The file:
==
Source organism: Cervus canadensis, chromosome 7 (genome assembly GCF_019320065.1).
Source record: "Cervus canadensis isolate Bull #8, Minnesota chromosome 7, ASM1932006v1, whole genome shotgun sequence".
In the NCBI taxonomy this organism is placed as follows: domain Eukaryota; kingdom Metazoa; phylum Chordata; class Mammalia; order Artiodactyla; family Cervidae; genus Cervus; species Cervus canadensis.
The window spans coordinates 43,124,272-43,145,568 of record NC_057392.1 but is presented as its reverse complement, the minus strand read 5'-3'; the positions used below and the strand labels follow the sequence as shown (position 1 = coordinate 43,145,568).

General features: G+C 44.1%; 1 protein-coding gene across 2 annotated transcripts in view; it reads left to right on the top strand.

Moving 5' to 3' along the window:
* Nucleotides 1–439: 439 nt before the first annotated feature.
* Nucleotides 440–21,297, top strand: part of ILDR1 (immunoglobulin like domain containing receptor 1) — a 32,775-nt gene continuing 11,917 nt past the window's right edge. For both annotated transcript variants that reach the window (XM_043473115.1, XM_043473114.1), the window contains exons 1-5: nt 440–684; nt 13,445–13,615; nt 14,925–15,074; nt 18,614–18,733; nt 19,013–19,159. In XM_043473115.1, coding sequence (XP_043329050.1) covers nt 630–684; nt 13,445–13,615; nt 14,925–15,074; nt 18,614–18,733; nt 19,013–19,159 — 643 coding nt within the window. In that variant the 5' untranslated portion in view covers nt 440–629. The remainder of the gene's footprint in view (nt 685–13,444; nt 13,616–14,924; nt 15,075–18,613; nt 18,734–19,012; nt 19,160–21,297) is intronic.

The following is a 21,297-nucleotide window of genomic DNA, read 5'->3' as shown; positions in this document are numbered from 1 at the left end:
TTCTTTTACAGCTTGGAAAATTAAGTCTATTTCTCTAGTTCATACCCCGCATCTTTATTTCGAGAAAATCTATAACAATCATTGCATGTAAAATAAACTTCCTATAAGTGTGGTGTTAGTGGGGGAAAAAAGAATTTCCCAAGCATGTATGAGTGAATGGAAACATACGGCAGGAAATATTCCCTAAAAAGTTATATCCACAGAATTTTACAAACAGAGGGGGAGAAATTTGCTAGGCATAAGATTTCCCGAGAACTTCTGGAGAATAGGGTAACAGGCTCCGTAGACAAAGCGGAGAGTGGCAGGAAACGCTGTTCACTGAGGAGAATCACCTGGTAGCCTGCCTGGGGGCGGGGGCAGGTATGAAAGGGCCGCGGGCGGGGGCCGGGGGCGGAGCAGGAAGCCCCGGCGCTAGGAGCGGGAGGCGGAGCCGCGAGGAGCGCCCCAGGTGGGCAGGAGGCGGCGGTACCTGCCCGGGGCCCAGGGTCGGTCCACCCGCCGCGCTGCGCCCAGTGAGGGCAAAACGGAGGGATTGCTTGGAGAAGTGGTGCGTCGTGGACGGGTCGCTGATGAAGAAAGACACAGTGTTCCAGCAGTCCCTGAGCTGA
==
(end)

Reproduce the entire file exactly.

Source organism: Cervus canadensis, chromosome 7 (genome assembly GCF_019320065.1).
Source record: "Cervus canadensis isolate Bull #8, Minnesota chromosome 7, ASM1932006v1, whole genome shotgun sequence".
In the NCBI taxonomy this organism is placed as follows: domain Eukaryota; kingdom Metazoa; phylum Chordata; class Mammalia; order Artiodactyla; family Cervidae; genus Cervus; species Cervus canadensis.
The window spans coordinates 43,124,272-43,145,568 of record NC_057392.1 but is presented as its reverse complement, the minus strand read 5'-3'; the positions used below and the strand labels follow the sequence as shown (position 1 = coordinate 43,145,568).

General features: G+C 44.1%; 1 protein-coding gene across 2 annotated transcripts in view; it reads left to right on the top strand.

Moving 5' to 3' along the window:
* Nucleotides 1–439: 439 nt before the first annotated feature.
* Nucleotides 440–21,297, top strand: part of ILDR1 (immunoglobulin like domain containing receptor 1) — a 32,775-nt gene continuing 11,917 nt past the window's right edge. For both annotated transcript variants that reach the window (XM_043473115.1, XM_043473114.1), the window contains exons 1-5: nt 440–684; nt 13,445–13,615; nt 14,925–15,074; nt 18,614–18,733; nt 19,013–19,159. In XM_043473115.1, coding sequence (XP_043329050.1) covers nt 630–684; nt 13,445–13,615; nt 14,925–15,074; nt 18,614–18,733; nt 19,013–19,159 — 643 coding nt within the window. In that variant the 5' untranslated portion in view covers nt 440–629. The remainder of the gene's footprint in view (nt 685–13,444; nt 13,616–14,924; nt 15,075–18,613; nt 18,734–19,012; nt 19,160–21,297) is intronic.

The following is a 21,297-nucleotide window of genomic DNA, read 5'->3' as shown; positions in this document are numbered from 1 at the left end:
TTCTTTTACAGCTTGGAAAATTAAGTCTATTTCTCTAGTTCATACCCCGCATCTTTATTTCGAGAAAATCTATAACAATCATTGCATGTAAAATAAACTTCCTATAAGTGTGGTGTTAGTGGGGGAAAAAAGAATTTCCCAAGCATGTATGAGTGAATGGAAACATACGGCAGGAAATATTCCCTAAAAAGTTATATCCACAGAATTTTACAAACAGAGGGGGAGAAATTTGCTAGGCATAAGATTTCCCGAGAACTTCTGGAGAATAGGGTAACAGGCTCCGTAGACAAAGCGGAGAGTGGCAGGAAACGCTGTTCACTGAGGAGAATCACCTGGTAGCCTGCCTGGGGGCGGGGGCAGGTATGAAAGGGCCGCGGGCGGGGGCCGGGGGCGGAGCAGGAAGCCCCGGCGCTAGGAGCGGGAGGCGGAGCCGCGAGGAGCGCCCCAGGTGGGCAGGAGGCGGCGGTACCTGCCCGGGGCCCAGGGTCGGTCCACCCGCCGCGCTGCGCCCAGTGAGGGCAAAACGGAGGGATTGCTTGGAGAAGTGGTGCGTCGTGGACGGGTCGCTGATGAAGAAAGACACAGTGTTCCAGCAGTCCCTGAGCTGA